Loan dynamics also gradually improved further. The annual rate of change of loans to non-financial corporations (adjusted for loan sales and securitisation) was -0.4% in February, after -0.9% in January, continuing its gradual recovery from a trough of -3.2% in February 2014. In this respect, the April 2015 bank lending survey confirms that improvements in lending conditions support a further recovery in loan growth, in particular for firms. Despite these improvements, the dynamics of loans to non-financial corporations remain subdued and continue to reflect the lagged relationship with the business cycle, credit risk, credit supply factors and the ongoing adjustment of financial and non-financial sector balance sheets. The annual growth rate of loans to households (adjusted for loan sales and securitisation) increased further to 1.0% in February 2015, after 0.9% in January. The monetary policy measures we have put in place should support further improvements both in borrowing costs for firms and households and in credit flows across the euro area.
To sum up, a cross-check of the outcome of the economic analysis with the signals coming from the monetary analysis confirms the need to implement firmly the Governing Council’s recent decisions. The full implementation of all our monetary policy measures will provide the necessary support to the euro area recovery and bring inflation rates towards levels below, but close to, 2% in the medium term.
Monetary policy is focused on maintaining price stability over the medium term and its accommodative stance contributes to supporting economic activity. However, in order to reap the full benefits from our monetary policy measures, other policy areas must contribute decisively. Given continued high structural unemployment and low potential output growth in the euro area, the ongoing cyclical recovery should be supported by effective supply-side measures. In particular, in order to increase investment, boost job creation and raise productivity, both the implementation of product and labour market reforms and actions to improve the business environment for firms need to gain momentum in several countries. A swift and effective implementation of these reforms will not only lead to higher sustainable growth in the euro area but will also raise expectations of permanently higher incomes and encourage both households to expand consumption and firms to increase investment today, thus reinforcing the current economic recovery. Fiscal policies should support the economic recovery while remaining in compliance with the Stability and Growth Pact. Full and consistent implementation of the Pact is key for confidence in our fiscal framework. In view of the necessity to step up structural reform efforts in a number of countries, it is also important that the macroeconomic imbalance procedure is implemented effectively in order to address the excessive imbalances as identified in individual Member States.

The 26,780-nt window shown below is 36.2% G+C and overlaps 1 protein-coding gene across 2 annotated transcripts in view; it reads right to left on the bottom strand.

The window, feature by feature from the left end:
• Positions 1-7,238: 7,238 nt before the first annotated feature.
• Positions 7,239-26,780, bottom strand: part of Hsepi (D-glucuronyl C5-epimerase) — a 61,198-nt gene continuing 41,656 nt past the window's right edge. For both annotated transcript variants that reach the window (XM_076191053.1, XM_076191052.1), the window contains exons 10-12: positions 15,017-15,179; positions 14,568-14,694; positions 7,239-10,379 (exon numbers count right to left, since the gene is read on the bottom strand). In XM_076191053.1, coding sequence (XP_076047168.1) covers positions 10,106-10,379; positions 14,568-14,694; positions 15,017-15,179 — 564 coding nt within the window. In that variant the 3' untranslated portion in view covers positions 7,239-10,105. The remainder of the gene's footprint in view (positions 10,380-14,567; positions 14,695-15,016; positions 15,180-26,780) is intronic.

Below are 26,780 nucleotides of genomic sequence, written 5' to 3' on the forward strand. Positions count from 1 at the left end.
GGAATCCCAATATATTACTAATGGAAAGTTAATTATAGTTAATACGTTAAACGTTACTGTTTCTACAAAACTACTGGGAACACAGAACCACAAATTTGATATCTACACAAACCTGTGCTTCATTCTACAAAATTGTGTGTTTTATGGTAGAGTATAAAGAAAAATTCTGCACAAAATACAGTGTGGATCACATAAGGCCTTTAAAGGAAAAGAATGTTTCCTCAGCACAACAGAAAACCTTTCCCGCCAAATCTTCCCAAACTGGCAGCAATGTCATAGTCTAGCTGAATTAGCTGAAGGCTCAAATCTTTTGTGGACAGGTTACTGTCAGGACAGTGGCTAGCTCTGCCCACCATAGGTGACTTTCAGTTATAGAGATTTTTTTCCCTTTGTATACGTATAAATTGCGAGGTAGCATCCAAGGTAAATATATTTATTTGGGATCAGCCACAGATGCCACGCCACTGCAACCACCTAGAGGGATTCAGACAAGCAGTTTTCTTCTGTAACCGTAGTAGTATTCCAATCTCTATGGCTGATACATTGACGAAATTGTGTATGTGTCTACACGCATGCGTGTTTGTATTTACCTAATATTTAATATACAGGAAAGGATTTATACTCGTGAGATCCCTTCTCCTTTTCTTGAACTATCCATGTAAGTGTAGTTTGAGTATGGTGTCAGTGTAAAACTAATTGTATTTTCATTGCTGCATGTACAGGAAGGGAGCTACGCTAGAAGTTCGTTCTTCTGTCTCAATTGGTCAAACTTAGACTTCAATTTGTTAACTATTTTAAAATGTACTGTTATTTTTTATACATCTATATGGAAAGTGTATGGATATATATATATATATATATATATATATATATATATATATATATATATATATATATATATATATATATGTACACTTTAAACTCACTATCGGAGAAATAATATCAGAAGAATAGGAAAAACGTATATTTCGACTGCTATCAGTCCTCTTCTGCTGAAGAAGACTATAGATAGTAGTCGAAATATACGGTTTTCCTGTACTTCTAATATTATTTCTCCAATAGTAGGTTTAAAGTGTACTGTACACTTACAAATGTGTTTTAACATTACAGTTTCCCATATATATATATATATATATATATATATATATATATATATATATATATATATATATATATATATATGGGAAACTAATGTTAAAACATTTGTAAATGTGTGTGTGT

We are now at your disposal for questions."

, , , , , , , , , , , , , , , , , , , , , , , , ,

Namibia holds rate, still concerned over luxury imports

April 15, 2015 by CentralBankNews   Comments (0)

    Namibia's central bank maintained its benchmark repo rate at 6.25 percent while assessing the impact of the February rate cut, but remains concerned over the high growth in installment credit that is being used by households to finance the import of unproductive luxury goods and thus putting additional pressure on the country's international reserves.
    The Bank of Namibia, which raised its rate by 25 basis points on Feb. 18 following rate rises totaling 50 points in 2014, welcomed a recent decline in the growth of household overdraft loans.
   However, it noted that installment credit to households was up by 18.7 percent on average over the last six months to February, only slightly down from an 18.9 percent rise in the second half of 2014.
    Namibia's stock of foreign reserves declined to 15.7 billion Namibian dollars as of April 10 from N$16.0 billion at the end of January, but the central bank said this remained "adequate" to maintain the currency's one-to-one link to the South African rand.
    "The MPC, however, remains concerned that the growing import bill is unsustainable; particularly the increase importation of unproductive goods, such as luxury vehicles," the bank said.
   Namibia's current account deficit widened to N$9.6 billion in 2014 from 5.0 billion the previous year, rising to 6.7 percent of Gross Domestic Product from 4.0 percent in 2014, due to high imports.
    Economic growth looks to have improved during the first two months of the year, driven by robust public and private construction, strong sales in wholesale and retail trade, and growth in diamond mining and manufacturing.
    The central bank confirmed its forecast for 2015 growth of 5.6 percent, up from 2014's 5.3 percent.
    Namibia's inflation rate continued to decline to 3.4 percent in March from 3.6 percent in February, mainly due to lower increases in transport prices along with housing, water, electricity and other fuel.
    "Overall annual inflation is, however, expected to remain stable," the central bank said.

, , , , , , , , , , , , ,